On April 8, the prime minister’s office issued new instructions for government agencies to coordinate the repatriation of Iraqis who are stranded abroad due to COVID-19 travel restrictions. The instructions emphasized that the Health Ministry shall be in charge of processing the returning citizens, while tasking the security forces with providing the necessary logistical support. The government provided different testing and isolation guidelines based on whether people were in high-incident countries. This issue has caused confusion and disputes between different government entities. On April 2, Iraq’s Civil Aviation Authority suspended all flights planned to repatriate Iraqis who are stranded abroad due to lack of quarantine facilities where arriving passengers can be held in isolation for 14 days. The suspension was in response to a request from Iraq’s Health Ministry to put a hold on the repatriation process because of a shortage in isolation facilities. The Foreign Ministry, however, called the Aviation Authority’s decision “illegal” adding that its embassies and consulates continue to facilitate the repatriation of stranded Iraqis per earlier instruction from the prime minister and the ministerial and parliamentary committees charged with the COVID-19 response.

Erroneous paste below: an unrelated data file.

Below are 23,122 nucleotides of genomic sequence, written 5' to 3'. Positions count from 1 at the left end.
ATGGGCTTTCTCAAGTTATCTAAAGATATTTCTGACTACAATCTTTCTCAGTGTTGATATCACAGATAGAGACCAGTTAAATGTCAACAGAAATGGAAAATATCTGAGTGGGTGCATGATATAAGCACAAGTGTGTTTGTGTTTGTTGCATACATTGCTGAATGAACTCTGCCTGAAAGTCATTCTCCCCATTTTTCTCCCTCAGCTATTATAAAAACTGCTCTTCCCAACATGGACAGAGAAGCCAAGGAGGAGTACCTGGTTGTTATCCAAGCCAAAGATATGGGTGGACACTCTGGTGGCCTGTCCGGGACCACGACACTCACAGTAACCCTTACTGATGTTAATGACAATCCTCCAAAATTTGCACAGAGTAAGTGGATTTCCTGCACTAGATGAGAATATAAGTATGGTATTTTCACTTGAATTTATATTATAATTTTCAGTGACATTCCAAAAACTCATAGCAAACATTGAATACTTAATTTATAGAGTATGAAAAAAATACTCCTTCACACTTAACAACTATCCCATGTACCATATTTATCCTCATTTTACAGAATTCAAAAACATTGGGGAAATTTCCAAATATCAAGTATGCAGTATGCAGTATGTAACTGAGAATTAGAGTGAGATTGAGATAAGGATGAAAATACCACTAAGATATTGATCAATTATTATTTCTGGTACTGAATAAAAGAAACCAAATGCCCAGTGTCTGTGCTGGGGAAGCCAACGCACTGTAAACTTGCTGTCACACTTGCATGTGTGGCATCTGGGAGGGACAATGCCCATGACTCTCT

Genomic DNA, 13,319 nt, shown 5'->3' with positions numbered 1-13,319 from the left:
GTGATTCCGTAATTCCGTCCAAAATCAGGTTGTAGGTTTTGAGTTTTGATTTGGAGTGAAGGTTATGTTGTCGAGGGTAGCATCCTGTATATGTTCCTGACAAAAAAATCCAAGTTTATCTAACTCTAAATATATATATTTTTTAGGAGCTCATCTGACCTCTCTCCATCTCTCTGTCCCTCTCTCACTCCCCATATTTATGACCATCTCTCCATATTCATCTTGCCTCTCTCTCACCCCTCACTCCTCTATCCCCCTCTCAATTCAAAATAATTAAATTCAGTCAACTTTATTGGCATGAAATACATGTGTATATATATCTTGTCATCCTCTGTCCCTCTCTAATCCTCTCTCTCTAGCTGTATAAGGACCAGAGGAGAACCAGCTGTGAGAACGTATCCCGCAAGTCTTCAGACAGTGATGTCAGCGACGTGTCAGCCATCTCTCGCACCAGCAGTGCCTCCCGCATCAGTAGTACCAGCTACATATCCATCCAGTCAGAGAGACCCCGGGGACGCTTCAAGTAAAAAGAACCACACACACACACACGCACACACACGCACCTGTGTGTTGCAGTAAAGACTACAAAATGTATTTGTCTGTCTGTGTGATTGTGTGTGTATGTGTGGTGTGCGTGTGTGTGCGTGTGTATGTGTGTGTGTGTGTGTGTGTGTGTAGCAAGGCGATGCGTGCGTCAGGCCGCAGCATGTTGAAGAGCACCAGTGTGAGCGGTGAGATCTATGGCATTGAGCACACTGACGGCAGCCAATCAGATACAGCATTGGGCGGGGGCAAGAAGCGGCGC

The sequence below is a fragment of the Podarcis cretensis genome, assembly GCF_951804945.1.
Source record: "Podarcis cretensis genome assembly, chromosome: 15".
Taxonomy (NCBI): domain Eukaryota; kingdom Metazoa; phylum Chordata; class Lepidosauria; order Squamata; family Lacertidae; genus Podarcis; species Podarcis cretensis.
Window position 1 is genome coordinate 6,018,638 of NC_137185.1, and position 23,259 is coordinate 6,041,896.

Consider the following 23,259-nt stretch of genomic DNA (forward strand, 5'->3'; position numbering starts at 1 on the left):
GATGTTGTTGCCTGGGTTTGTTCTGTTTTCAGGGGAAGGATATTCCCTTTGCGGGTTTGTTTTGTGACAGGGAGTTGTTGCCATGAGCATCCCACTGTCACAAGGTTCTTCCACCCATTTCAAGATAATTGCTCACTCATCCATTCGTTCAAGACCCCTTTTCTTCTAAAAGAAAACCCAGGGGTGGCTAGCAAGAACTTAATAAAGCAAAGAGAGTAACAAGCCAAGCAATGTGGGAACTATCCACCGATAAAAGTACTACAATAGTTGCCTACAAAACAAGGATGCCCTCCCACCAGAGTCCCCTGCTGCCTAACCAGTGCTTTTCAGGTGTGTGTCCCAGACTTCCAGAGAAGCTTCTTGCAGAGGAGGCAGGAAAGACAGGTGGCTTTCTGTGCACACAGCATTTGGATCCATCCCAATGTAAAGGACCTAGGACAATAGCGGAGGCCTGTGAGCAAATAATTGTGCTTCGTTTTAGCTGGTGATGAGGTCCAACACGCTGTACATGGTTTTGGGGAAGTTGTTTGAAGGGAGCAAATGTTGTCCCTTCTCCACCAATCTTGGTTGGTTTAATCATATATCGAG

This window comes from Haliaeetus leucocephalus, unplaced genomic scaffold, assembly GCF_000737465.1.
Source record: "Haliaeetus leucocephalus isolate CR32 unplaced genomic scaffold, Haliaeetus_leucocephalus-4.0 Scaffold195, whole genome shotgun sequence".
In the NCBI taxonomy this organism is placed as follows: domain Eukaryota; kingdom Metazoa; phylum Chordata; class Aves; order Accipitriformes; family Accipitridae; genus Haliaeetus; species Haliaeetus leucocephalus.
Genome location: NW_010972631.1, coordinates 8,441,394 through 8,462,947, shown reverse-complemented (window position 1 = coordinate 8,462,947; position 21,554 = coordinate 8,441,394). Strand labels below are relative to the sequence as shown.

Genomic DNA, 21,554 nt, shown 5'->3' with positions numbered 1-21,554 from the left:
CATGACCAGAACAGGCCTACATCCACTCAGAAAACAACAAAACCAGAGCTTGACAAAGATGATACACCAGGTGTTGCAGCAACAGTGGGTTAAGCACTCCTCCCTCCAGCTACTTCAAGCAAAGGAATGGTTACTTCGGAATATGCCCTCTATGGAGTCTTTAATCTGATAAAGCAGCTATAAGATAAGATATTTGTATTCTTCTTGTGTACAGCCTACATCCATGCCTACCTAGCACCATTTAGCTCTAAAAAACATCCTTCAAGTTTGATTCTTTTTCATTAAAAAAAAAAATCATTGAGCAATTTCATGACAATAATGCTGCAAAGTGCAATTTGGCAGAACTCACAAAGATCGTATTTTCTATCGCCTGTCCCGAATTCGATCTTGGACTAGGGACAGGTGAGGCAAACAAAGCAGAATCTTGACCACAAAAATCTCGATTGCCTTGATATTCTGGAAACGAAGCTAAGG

On April 9, the WHO noted the “full support” of the religious authorities in Iraq for the health organization’s recommendations to postpone mass gatherings to prevent the spread of COVID-19 in Iraq. Karbala city was prearing for an annual Shia Muslim pilgrimage on April 8, but the city appeared largely empty as residents and visitors respected instructions from city and security authorities and the senior clergy in Najaf asking them to observe their religious rites from the safety of their homes.
On April 9, the Iraqi Ministry of Health reported that the number of confirmed COVID-19 cases in the country has risen to 1,232 compared with 772 reported a week earlier. According to the ministry’s data the number of deaths from the disease across the country has increased from 54 to 69 over the same period. Meanwhile the total number of recoveries has increased significantly from 202 to 496 this week. Thirty of the new infections, 44 of the recoveries and zero deaths were reported within the previous 24 hours.
IED Incidents and Resulting Casualties
Casualties Due To IEDs from April 2 - April 9, 2020The following table includes both civilian and security forces who were either injured or killed due to improvised explosive devices (IEDs), vehicle-borne improvised explosive devices (VBIEDs), or suicide attacks.
|04/03/20||Makhmour, southwest of Erbil||2||3|
|04/03/20||Khadra, Kirkuk city||0||1|
|04/06/20||South of Kirkuk||0||3|
|04/08/20||Eitha, northern Salah ad-Din||0||3|
Please note: some geographic locations represented are approximations and this map may not represent all incidents.
Derived from firsthand accounts and Iraq-based Arabic and Kurdish news sources, the Iraq Security and Humanitarian Monitor is a free publication of the Enabling Peace in Iraq Center.